When it comes to personal growth, the world has plenty of solutions, and all of them are incomplete. I like inspirational quotes and pithy sayings, but I can also feel the difference between wishful thinking and truth backed by divine revelation. This is what makes the difference between fortune cookies and biblical proverbs. God has inspired His word in such a way that it shapes us, molds us and forms us as we hear it taught and expounded.
Practical teaching is one of the five things God uses to shape and grow our faith. The others are providential relationships, private disciplines, personal ministry and pivotal circumstances. (I didn’t come up with this list—Andy Stanley gets the credit, but I agree with him completely.) It is because practical teaching plays such a prominent role in the spiritual growth of people that I’m absolutely passionate about getting it right on Sundays when I preach. God even says of His Word,
All Scripture is inspired by God and is useful to teach us what is true and to make us realize what is wrong in our lives. It corrects us when we are wrong and teaches us to do what is right. God uses it to prepare and equip his people to do every good work.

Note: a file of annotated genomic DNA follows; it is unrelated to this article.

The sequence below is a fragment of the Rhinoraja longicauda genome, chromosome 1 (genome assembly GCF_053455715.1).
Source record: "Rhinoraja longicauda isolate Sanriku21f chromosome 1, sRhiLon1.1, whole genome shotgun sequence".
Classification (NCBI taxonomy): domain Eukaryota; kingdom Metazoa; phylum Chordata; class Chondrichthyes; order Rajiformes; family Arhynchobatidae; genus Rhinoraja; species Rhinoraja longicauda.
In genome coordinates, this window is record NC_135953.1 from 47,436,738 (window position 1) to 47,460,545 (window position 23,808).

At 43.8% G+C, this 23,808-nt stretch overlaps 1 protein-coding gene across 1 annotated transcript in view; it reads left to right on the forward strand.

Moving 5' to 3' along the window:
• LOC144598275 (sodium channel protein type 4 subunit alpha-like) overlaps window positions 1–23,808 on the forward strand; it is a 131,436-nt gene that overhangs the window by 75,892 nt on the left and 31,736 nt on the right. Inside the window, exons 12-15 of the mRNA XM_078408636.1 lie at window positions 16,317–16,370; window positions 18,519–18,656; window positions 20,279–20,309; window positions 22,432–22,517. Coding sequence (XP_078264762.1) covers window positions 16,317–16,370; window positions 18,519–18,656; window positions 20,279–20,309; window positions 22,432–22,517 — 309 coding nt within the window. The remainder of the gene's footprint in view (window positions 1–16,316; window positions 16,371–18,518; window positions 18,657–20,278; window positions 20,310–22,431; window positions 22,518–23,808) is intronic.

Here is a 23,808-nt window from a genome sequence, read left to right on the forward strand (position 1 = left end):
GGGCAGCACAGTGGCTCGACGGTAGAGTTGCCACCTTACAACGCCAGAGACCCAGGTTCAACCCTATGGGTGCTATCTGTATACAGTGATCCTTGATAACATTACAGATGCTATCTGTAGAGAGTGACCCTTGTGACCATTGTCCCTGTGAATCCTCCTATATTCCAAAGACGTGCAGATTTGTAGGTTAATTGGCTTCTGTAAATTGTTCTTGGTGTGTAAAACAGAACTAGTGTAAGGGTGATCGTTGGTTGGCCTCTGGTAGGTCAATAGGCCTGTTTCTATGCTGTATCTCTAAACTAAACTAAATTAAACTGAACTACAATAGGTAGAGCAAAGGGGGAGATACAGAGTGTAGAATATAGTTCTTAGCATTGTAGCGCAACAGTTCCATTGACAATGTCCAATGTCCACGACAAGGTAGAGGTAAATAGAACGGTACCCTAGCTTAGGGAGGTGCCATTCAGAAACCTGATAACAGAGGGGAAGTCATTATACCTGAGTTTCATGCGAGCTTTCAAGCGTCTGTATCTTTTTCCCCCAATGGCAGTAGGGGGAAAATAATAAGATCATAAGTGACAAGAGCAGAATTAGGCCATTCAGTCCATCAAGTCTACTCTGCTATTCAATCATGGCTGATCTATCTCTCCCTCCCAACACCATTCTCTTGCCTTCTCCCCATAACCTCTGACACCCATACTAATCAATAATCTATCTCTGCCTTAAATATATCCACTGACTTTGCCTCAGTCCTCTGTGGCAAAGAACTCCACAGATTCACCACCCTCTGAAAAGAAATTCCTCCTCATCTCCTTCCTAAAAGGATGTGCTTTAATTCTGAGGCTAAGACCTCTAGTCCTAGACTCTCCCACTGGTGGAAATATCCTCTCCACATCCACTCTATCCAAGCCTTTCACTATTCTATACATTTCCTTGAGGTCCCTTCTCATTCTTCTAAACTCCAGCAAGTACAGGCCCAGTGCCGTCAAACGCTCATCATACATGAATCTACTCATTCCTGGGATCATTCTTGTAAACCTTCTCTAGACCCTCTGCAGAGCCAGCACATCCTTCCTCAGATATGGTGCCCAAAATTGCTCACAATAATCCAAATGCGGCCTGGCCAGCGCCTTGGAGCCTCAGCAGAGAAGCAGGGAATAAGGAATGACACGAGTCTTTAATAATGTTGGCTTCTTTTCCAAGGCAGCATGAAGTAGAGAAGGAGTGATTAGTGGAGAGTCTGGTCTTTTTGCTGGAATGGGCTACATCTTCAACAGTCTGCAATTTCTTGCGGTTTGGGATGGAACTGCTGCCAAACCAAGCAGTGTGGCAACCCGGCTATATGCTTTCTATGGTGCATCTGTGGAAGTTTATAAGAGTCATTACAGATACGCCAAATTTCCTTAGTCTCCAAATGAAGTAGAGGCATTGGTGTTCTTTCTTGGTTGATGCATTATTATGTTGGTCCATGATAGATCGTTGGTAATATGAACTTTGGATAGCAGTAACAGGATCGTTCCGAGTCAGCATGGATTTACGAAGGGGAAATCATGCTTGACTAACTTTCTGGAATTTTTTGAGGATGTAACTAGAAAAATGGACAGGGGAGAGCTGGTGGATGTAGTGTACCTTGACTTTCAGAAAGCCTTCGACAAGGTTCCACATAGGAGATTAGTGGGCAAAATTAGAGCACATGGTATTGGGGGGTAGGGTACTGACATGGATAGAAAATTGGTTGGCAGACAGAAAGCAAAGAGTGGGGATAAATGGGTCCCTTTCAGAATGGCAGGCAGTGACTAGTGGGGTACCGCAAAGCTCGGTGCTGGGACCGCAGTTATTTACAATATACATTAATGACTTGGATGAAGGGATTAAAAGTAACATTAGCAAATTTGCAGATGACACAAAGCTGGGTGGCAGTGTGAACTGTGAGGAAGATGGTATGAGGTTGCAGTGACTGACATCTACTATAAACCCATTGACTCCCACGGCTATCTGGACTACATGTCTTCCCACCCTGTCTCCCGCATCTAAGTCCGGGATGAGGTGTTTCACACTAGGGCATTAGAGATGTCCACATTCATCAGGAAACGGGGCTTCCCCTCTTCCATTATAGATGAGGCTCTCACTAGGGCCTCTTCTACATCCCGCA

To quickly break that down, all of scripture (in the Greek, graphe, which refers to all of the Old Testament, but which the apostles used to refer to each other’s later-canonized writings too) is inspired (literally, God-breathed, straight from the mind and heart of God). And … and here’s the kicker … it’s useful. It’s practical. There is a movement today away from being practical in the name of being worshipful. The Scriptures should give us both spiritual life and a life that is spiritual. And Scripture always has a way of meeting us where we’re currently living with its eternal truth.
You and I need practical teaching in our lives on a regular basis. This is one of several reasons why church attendance matters. We don’t go on Sunday to check off an item on a list of obligations or to somehow please and earn the favor of God, which is unearnable by its nature. We go because we need to hear from God through the personality of a teacher—a human representative who instructs us by expounding God’s Word and applying it to our lives so that we can be “doers of the Word, and not hearers only” (James 1:22).